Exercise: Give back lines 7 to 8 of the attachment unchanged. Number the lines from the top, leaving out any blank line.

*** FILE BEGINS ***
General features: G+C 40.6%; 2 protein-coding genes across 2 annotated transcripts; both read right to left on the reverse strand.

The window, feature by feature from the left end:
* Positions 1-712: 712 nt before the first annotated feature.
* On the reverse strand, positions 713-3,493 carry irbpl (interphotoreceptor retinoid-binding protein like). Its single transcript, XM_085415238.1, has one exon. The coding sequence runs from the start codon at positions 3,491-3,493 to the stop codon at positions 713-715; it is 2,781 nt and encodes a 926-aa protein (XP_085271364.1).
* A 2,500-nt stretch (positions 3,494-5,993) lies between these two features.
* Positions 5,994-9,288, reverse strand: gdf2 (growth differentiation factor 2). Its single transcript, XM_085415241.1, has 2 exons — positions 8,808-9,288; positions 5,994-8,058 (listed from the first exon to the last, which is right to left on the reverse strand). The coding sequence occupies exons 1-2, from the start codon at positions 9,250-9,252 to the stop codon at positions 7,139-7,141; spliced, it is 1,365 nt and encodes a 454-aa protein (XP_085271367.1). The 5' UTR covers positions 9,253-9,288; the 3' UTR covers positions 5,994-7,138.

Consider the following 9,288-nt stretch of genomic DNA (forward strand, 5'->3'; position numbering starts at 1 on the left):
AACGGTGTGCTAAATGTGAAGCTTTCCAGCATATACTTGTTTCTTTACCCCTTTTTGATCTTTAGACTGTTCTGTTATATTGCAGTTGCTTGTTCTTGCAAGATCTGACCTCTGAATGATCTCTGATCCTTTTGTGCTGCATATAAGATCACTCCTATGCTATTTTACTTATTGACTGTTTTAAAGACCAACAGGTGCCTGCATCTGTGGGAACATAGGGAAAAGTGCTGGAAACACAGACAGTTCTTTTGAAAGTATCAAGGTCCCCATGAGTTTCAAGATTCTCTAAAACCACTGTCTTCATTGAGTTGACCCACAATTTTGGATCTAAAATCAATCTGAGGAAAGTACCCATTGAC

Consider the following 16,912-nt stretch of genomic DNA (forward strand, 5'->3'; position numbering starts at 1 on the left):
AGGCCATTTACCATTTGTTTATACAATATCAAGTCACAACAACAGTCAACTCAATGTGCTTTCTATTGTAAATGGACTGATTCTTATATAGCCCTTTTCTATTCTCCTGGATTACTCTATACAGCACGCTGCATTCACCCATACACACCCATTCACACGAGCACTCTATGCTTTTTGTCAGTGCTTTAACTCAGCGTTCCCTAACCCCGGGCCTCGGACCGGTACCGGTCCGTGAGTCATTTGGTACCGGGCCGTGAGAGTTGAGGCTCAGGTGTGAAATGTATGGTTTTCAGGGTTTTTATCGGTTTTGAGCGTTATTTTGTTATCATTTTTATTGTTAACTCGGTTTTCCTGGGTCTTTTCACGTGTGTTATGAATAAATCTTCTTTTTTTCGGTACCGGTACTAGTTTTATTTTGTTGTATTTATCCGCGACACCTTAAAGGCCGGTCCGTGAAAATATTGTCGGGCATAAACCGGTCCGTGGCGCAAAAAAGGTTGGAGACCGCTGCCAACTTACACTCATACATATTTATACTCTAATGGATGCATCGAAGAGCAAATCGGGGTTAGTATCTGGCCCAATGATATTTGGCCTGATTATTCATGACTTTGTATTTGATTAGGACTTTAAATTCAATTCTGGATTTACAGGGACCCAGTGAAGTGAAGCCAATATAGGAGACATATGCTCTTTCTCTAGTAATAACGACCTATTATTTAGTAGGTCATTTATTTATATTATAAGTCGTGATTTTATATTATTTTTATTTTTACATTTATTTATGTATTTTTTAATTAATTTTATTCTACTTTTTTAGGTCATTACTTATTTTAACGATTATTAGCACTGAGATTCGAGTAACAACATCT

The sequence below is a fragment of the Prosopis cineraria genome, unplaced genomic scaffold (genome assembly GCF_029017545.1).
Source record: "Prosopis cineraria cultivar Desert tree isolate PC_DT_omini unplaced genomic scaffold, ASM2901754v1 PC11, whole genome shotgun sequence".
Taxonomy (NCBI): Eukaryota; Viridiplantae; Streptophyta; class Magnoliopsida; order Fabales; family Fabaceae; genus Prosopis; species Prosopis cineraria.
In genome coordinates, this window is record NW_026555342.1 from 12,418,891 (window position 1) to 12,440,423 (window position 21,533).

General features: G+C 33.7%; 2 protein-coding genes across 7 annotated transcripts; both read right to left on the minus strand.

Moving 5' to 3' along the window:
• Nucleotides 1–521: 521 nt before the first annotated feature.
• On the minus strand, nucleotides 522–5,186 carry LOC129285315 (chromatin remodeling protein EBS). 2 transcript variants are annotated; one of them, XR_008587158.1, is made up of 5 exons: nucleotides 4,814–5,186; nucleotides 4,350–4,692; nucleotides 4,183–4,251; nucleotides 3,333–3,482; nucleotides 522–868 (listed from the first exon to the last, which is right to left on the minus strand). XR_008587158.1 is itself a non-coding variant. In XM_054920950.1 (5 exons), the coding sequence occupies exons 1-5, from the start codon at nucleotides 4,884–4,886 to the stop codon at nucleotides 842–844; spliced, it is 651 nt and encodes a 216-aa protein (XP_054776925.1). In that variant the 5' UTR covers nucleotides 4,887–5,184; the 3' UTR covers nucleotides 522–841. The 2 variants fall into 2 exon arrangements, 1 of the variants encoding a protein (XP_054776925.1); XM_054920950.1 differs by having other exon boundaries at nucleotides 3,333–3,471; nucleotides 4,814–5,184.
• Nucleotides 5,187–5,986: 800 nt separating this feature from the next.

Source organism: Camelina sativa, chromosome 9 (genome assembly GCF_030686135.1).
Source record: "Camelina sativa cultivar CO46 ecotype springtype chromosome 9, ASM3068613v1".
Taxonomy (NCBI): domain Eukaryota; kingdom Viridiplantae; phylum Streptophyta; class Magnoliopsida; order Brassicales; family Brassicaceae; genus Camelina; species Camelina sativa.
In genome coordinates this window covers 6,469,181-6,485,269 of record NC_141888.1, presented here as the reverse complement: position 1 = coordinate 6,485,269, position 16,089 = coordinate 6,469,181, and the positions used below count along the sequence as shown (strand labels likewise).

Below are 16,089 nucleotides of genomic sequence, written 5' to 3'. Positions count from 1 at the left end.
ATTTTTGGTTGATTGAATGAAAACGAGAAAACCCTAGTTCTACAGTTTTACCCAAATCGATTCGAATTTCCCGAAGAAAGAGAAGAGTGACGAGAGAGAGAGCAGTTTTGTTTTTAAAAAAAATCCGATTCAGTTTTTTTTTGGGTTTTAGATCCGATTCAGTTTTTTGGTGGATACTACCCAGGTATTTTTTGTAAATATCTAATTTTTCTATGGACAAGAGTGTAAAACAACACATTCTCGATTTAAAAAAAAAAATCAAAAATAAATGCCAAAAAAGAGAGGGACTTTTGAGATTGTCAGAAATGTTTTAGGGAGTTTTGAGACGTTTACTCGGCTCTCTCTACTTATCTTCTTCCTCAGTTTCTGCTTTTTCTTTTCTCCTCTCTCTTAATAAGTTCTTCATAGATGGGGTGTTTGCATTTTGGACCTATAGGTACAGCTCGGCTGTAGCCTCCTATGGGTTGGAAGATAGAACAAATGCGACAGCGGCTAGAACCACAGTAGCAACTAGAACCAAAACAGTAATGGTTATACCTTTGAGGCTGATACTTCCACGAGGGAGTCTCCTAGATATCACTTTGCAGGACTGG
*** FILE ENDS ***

Consider the following 9,288-nt stretch of genomic DNA (forward strand, 5'->3'; position numbering starts at 1 on the left):
AACGGTGTGCTAAATGTGAAGCTTTCCAGCATATACTTGTTTCTTTACCCCTTTTTGATCTTTAGACTGTTCTGTTATATTGCAGTTGCTTGTTCTTGCAAGATCTGACCTCTGAATGATCTCTGATCCTTTTGTGCTGCATATAAGATCACTCCTATGCTATTTTACTTATTGACTGTTTTAAAGACCAACAGGTGCCTGCATCTGTGGGAACATAGGGAAAAGTGCTGGAAACACAGACAGTTCTTTTGAAAGTATCAAGGTCCCCATGAGTTTCAAGATTCTCTAAAACCACTGTCTTCATTGAGTTGACCCACAATTTTGGATCTAAAATCAATCTGAGGAAAGTACCCATTGAC